Tuesday, 1 September 2015

The Blue Way River Hotel

You know it ain’t a hotel, right? 

I mean let’s get that out of the way from the start. Some punk years ago called it the Blue Way River Hotel as a joke and the name kinda stuck. It was a place that people stayed – some for longer than they maybe wanted to. Now, I guess you’re thinking it’s a prison or something like that. Well it ain’t and to be real truthful, it was simply the local nuthouse. Even that’s too simple an explanation for it – it was a lot of things over the hundred years that it stood in its own ugly way at the corner of Rose and Juniper.
At the start of the last century it had been used to hide people away, those who’d transgressed against the good book, if you get my drift. Then when the boys came back from fighting in Europe it had been where the ‘weak-minded’ were locked up (their words, not mine).

When a man got to looking at another man in a special way, he was taken into the Blue Way River Hotel and his brains were fried, or drugged within an inch of his life. Never changed anyone, well except that the light would be on in their heads but no one would be home.

It became a strip joint a few years ago, not that there weren’t any more people in need of a stay at the Blue Way River Hotel, just that those who run this goddamn country felt it would be better (and cheaper) if the folks could find their healing among their own (and we all know how that ended up).
But the time I want to tell you about is way long ago when people had gramophones, the good old days when it rained in winter and the sun shone in the summer. And folks respected teachers and doctors and cops. That time.

In those days, my granddaddy was a cab driver in the town – the only cab driver in town.
Let me stop you there and explain a little. The town had been going through hard times, real hard times. The Wilson’s Woodwork store had long since gone and the small factory that built ‘superior autos for superior gents’ had moved somewhere back West. People were just flat broke, although everyone tried to help everyone else, there was less and less of things to go around.

My granddaddy main work was to drive the town council to meetings in places far away, so that the good old boys could have a drink. Then granddaddy would drive them all home again. Sometimes he’d take the odd person to the airfield a few miles to the North. You couldn’t go anywhere real exciting from that place but it had a twice-weekly flight to the State capital and from there you could catch a seat to the big world. When my grandma was a young woman she had worked at the airfield canteen and that was where she met my granddaddy. She called him ‘Earl’ on account that he drank only Earl Grey tea and over time her name for him name stuck. His real name was Albert but somehow that sank under the weight of Earl.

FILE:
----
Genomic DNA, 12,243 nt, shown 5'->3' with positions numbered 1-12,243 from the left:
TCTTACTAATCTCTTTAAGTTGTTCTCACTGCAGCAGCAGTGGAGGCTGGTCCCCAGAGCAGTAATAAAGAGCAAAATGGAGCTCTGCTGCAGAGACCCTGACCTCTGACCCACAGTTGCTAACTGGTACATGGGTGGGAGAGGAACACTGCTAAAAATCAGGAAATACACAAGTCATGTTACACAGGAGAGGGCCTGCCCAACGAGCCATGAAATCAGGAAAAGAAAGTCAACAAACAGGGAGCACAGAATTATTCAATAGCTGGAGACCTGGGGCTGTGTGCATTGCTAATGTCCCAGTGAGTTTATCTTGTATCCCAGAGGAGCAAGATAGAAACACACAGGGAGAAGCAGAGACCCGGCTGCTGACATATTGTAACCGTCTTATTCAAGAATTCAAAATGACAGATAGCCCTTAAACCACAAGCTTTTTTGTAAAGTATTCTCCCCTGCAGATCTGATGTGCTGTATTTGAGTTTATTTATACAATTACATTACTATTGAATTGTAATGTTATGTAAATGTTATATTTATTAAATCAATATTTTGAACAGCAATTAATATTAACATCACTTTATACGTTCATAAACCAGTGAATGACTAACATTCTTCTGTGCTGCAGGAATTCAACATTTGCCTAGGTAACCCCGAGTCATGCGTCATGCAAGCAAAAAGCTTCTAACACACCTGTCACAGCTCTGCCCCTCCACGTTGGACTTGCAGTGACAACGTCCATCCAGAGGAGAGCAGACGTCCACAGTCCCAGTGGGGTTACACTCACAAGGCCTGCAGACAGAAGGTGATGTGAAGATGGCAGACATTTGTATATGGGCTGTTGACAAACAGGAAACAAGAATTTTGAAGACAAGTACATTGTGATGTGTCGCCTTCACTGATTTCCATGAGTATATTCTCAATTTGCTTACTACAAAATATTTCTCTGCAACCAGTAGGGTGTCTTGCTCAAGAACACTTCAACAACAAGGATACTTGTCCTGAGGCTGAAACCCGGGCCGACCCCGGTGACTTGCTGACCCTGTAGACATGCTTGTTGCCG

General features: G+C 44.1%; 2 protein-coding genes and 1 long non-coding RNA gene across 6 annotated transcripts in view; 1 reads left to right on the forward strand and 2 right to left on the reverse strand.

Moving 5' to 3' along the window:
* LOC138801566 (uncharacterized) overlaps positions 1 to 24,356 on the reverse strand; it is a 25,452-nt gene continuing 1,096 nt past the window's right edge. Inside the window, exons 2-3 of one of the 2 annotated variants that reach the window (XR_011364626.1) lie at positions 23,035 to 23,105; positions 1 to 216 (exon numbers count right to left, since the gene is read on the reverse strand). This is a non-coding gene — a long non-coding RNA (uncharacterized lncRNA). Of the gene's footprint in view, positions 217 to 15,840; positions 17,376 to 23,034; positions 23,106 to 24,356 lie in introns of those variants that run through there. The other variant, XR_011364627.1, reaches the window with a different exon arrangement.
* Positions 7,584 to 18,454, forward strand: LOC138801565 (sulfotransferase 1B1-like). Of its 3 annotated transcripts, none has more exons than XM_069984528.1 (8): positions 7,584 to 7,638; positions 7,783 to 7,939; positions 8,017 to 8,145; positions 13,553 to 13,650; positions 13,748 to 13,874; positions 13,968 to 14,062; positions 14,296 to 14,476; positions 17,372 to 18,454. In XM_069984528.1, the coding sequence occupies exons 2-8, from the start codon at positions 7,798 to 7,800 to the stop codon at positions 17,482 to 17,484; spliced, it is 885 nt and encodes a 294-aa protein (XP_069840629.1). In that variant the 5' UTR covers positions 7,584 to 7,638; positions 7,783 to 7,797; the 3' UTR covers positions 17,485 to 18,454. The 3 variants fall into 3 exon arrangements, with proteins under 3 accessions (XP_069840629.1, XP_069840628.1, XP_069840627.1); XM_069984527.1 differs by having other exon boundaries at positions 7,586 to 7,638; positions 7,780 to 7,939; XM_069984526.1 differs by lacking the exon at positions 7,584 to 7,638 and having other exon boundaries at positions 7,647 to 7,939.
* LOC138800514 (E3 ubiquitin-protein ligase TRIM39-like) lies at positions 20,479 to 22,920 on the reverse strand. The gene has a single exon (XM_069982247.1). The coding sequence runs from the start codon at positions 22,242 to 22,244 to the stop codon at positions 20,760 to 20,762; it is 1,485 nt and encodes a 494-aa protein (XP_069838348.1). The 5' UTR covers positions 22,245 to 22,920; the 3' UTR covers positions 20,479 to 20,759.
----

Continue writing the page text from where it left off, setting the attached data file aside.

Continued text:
They dated and fell in love and it was as quick and as simple as that. Until the day my grandma died, they were never more than a few miles or a day apart.
Now things started to get difficult for everyone in town – well every honest soul in town, that is – there were some who profited out of other’s misery but I’ll let the good Lord take care of them. Anyhoo, my granddaddy is starting to get less and less work and has to make ends meet by working shifts at Carter’s Emporium over on 5th.

Then my grandma took sick and it cost him everything and in the end the sickness took her away. It broke him, broke him right down the middle. He tried everything to keep going but everywhere he turned life would trip him up just because it could, I guess. His debts were growing and he had less and less to eat. So he came up with a plan. One sunny day in June he drove his taxi to the door of the Blue Way River Hotel and with the engine still running, he just got up and checked himself into that little sanctuary for the crazies (his words, not mine). Now let me tell you good and proper, he wasn’t crazy, leastways not in the way that folks are these days. He was just tired, good and simple and decided that he could hide out in the Blue Way until better days came along. He wondered why it hadn’t occurred to him before, and as he was walking up to the door, he just kept chuckling to himself.

Now how do you go to the local nuthouse and convince them that you’re in need of help?

So as he walked into the place, he shouted ‘Honey, I’m home’. I kid you not. Seems that was enough. There was whispers from the nurses about his wife passing away and his company in trouble – it’s a wonder, said one, that he wasn’t in earlier. And as my granddaddy was taking his obligatory shower, he was wondering the same. 

Now I’m going to tell you exactly as it was told to me. When my granddaddy got in there, there weren’t more than two poor souls who really needed the place. The rest, about twelve people, were in their hiding for the same reasons as my granddaddy. The nuthouse really was a hotel. Now don’t look all disgusted. People need to eat and keep warm and that seemed like the only place in town to do it. However there was a little matter which my granddaddy found out early on – how do you convince the folks that you are in need of shelter ‘cause your mind is drifting, yet hold on to your sanity?
Some suckers got found out and were thrown out and told not to come back until they were really in need. Others walked a real fine line between this world and the crazy one – and one or two of them tipped into permanent madness. But my granddaddy hung on to his wits and survived in that place.

He told me a whole load of stories and I’m going to share them with you if you’ll let me. And don’t think they’re all depressing and stuff. Those folks in there lived and I mean lived every day.

bobby stevenson 2015
Pitched @ BAFTA 2013 under the title Wonderland.

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